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Create a Copyright Preset in Lightroom

Its a new year so time for something that’s good for you but not necessarily fun, sorry. You’ve probably let the new year’s resolution for keywording slip already so here’s something that you only need to do once a year but is worth the (small) effort; creating a copyright preset in Lightroom.

If you didn’t already know, Lightroom allows you to create multiple copyright presets in the metadata panel of the grid or expanded view (press either G or E to view these modes and if you can’t see the Metadata panel on the righthand side press F8, click on the dropdown arrow to expand the panel if it isn’t already open).

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Looking at image 1 You will notice that on the top right that there is an option box (I tend to have it set to EXIF IPTC as it shows most of the information I need there) please set this to whichever you wish as all have access to setting the necessary copyright information.

It may be worth pointing out here that your copyright information is recorded as IPTC (International Press Telecommunications Council http://www.iptc.org/site/Home/) data in Lightroom and that EXIF data is information about what the camera did when you pushed the shutter button.

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Anyway, the very upmost box of the metadata panel is the preset box (see image above). If you don’t have any copyright information set up this will say none or be blank. Clicking on the down arrow will show all the available presets and an option to edit presets.

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If you don’t have a preset click on “edit presets” and it opens a very large set of options. Now I can’t tell you what to fill and not to fill in here as I’m not a copyright lawyer and copyright varies from country to country but I would at least add contact details and set copyright status to copyrighted. What I can tell you to do is, once you have filled in your information to press the “check filled” button at the bottom of the panel as this means that any information you have put will be added to your preset and anything without information will be excluded. Once you are finished entering your data click on the preset dropdown at the top of the panel and select “save current settings as a new preset…” you can then name the preset as you wish.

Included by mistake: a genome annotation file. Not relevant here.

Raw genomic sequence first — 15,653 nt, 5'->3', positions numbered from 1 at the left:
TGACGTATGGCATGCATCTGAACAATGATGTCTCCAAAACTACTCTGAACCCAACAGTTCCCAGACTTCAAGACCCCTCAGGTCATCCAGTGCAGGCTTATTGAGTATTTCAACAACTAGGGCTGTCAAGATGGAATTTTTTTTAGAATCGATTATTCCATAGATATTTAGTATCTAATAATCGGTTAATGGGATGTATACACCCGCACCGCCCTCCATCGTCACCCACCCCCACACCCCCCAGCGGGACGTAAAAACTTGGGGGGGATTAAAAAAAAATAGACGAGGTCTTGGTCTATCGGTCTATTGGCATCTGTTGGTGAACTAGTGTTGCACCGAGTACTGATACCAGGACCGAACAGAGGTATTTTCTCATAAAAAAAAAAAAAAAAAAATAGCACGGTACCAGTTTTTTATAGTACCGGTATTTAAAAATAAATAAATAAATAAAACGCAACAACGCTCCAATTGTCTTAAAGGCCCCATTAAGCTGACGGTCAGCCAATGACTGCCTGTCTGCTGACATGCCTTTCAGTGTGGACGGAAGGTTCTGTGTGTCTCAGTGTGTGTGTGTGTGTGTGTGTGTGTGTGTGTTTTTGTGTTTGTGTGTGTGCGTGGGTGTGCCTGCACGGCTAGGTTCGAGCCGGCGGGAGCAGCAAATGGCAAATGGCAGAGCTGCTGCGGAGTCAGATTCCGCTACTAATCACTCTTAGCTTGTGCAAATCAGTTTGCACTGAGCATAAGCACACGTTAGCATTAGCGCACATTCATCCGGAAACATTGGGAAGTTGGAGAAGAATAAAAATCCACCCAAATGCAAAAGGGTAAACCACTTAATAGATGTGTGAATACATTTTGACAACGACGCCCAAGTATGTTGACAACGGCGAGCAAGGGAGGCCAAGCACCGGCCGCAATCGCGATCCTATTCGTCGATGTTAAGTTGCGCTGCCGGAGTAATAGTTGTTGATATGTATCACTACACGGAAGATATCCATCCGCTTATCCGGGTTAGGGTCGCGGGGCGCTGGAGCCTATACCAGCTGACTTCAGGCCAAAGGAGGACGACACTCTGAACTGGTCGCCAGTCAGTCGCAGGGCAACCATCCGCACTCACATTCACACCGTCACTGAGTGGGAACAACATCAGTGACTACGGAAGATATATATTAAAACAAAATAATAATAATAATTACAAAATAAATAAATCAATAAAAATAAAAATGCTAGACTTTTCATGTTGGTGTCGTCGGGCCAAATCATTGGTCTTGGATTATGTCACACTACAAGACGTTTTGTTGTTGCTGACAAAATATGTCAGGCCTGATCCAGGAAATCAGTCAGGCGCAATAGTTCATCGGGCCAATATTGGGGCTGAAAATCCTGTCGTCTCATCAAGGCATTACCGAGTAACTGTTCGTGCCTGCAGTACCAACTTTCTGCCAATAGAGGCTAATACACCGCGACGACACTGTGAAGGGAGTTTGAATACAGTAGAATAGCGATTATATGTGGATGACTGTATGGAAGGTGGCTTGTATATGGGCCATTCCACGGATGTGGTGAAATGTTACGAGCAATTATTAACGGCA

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Now when you import photographs remember to add the copyright data from the metadata options in the import dialog (Lightroom has a sticky memory for this and will always use the last used set of info) and you can always add the copyright information there or edit the set you are about to use.

Next year when you come to update your preset all you need to do is select “edit presets” choose this year’s preset from the top dropdown and change the dates to 2013 and save as a new preset, easy! Of course Lightroom 4 will probably have been released by then (the public beta of Lightroom 4 was released yesterday ) and things may have changed by then but…

About Richard Hales (35 Articles)
Richard’s first foray into was photography was as an apprentice photographer for Oxford University over 20 years ago. From there Richard went on to study photography at University somehow gaining a BA & MA, he still is rather confused how he managed to do this. After University and an unfinished (and un-started) PhD Richard “retired” from photography for a few years to pursue a career in wine and, oddly, scrap metal before returning to photography and setting up a wedding and portrait photography business in Worcestershire. As well as running his photography business Richard is currently working on a bread & jam making book. He is the average height for a Nut.

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